Portland Meadows has a one-mile track composed of dirt and sand about 20 meters wide. Using the track and its large infield, an undulating 9-hole golf course, meet officials have fashioned a 2-k loop, to be covered twice, and a 1-k loop. The event will be contested in full view of spectators, and the start and finish will be in front of the grandstand. Hay bales serving as hurdles, plus man-made hills, will be included to challenge the runners. In addition, said Rowe, "The course is rain-proof. The surface absorbs water."

To enhance team spirit and identity, each squad will be given a customized team tent near the start and finish. Athletes will use the tents not only to secure gear, but also to rally one another and express team attributes and pride.

As team pride plays itself out in competition, two Jumbotrons--using footage from cameras on lead vehicles and signals beamed from helicopters--will show the entire race on video screens measuring 17 feet wide. In another innovation, the meet will use chip technology to generate immediate and complete team scoring every 1,000 meters. Once the runners (wearing chips on their shoes) pass each 1,000-meter point, team scores will come up on large scoreboard in a "rolling" tally; each team's individual times and placings will be also be shown.

To provide instantaneous scoring, the event is working with Lynx System Developers, makers of Finish Lynx Timing Systems, to create cutting edge software that will, in effect, present cross-country in a much more accessible way. Even ardent running fans have found it difficult in the past to consider cross-country much of a spectator sport. However, this system will enable spectators to keep close watch on race developments, and have a chance to enjoy a cross-country meet as never before.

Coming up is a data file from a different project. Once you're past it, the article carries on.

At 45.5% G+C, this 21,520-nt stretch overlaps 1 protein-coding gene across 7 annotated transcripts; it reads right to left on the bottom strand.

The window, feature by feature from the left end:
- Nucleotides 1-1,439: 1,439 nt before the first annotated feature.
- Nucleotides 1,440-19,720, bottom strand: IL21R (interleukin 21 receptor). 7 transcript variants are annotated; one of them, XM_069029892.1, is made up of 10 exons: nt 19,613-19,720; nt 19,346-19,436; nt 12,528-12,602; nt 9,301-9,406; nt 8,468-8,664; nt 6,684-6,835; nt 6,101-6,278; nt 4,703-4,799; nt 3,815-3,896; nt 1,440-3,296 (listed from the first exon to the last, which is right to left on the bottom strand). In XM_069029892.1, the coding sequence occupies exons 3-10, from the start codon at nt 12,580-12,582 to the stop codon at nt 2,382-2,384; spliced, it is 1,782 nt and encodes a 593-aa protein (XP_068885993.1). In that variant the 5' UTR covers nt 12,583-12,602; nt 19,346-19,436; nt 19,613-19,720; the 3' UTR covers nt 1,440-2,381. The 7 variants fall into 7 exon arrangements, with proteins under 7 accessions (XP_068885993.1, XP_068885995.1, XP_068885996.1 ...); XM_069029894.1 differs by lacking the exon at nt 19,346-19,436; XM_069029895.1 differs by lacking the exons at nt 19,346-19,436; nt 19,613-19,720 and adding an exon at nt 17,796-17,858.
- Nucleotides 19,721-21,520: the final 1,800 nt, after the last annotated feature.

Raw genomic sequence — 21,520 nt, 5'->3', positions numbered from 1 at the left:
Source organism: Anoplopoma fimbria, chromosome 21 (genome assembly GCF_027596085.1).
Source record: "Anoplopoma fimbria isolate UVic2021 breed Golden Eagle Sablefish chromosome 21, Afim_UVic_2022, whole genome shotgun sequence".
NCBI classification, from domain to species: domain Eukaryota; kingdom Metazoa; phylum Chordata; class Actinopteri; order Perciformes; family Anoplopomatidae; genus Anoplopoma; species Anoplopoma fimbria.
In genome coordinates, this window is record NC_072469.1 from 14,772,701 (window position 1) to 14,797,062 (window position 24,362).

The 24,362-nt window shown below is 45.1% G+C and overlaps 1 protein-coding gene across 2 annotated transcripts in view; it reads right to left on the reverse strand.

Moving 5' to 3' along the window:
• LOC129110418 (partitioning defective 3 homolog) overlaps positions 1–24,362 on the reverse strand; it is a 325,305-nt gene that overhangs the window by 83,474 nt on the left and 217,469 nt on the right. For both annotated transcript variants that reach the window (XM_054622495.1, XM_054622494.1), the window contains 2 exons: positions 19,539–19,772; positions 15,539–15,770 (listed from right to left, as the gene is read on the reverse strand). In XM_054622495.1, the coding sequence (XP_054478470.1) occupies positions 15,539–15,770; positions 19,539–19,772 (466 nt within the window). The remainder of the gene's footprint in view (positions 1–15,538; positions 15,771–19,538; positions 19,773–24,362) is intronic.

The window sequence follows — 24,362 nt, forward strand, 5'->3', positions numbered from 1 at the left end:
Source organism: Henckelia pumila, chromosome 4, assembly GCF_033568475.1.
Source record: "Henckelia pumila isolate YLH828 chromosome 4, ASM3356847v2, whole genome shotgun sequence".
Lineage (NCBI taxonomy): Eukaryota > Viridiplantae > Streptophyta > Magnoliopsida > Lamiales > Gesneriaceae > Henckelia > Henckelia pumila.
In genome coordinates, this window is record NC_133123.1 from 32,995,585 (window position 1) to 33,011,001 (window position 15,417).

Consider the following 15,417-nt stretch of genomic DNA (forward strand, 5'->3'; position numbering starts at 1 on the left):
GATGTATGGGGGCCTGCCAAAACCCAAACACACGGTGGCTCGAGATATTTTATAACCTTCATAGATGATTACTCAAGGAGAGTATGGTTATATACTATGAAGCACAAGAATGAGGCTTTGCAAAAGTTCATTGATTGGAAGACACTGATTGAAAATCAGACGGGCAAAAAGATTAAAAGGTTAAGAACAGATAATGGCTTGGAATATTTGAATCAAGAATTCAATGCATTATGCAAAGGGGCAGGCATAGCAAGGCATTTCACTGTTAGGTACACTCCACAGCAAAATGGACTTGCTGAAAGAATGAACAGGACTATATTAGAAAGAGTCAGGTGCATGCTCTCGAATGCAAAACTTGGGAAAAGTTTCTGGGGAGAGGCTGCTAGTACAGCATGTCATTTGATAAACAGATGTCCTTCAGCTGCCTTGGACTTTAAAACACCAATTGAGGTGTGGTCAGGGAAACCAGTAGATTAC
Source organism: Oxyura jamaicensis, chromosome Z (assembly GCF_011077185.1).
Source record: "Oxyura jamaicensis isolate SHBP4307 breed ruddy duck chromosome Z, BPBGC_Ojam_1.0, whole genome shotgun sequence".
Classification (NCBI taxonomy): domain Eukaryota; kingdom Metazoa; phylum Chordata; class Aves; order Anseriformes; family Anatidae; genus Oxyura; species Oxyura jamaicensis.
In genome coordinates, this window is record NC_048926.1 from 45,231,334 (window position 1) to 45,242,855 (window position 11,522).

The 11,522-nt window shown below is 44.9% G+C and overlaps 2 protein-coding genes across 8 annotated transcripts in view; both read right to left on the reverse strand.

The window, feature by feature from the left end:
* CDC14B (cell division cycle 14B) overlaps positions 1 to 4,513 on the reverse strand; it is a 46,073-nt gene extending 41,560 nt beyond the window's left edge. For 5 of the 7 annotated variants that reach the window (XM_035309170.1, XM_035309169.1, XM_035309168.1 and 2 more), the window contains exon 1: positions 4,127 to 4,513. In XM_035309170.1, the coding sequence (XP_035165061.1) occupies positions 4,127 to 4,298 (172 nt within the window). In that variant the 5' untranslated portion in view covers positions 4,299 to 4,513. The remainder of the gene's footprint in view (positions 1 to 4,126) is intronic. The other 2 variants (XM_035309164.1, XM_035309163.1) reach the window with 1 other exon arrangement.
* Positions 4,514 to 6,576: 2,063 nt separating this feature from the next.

"This is new technology, the first time this is being done," said Rowe. "Instead of team competition being hard to follow, the standings will be clear to all. And watching the race unfold will bring people much closer to the sport." Moreover, said Rowe, coaches and media will be given hand-held computers to track team progress on their own. The same immediate scoring updates shown on the Jumbotrons will also be available on the hand-held computers. A coach will be able to see where his or her team is positioned at several checkpoints, offering first-time information that can be used in giving pivotal instructions the rest of the race. This up-close-and-personal tracking process will also enable coaches to more accurately assess their athletes' performances, and whether they ran according to plan in terms of pacing and team strategy.

All spectators will have several viewing options: grandstand seating, moving from point to point on the course, watching the Jumbotrons. Spectators in the grandstand will have monitors to view the race video and results feed. It will be almost impossible to miss an important move or surge or lead change as the race progresses.

Portland Meadows, owned by Magnaent Corporation, the largest horse track owner in the country, is wired for simulcast presentation and meet officials are looking into the possibility of live telecasts of the meet on cable networks nationwide.

Athletes in the Nike Team Nationals will have access to the course for practice the day before the meet. The weekend festivities will begin on Thursday, December 2, and detailed information on the schedule, along with a course map, will be available at a later date.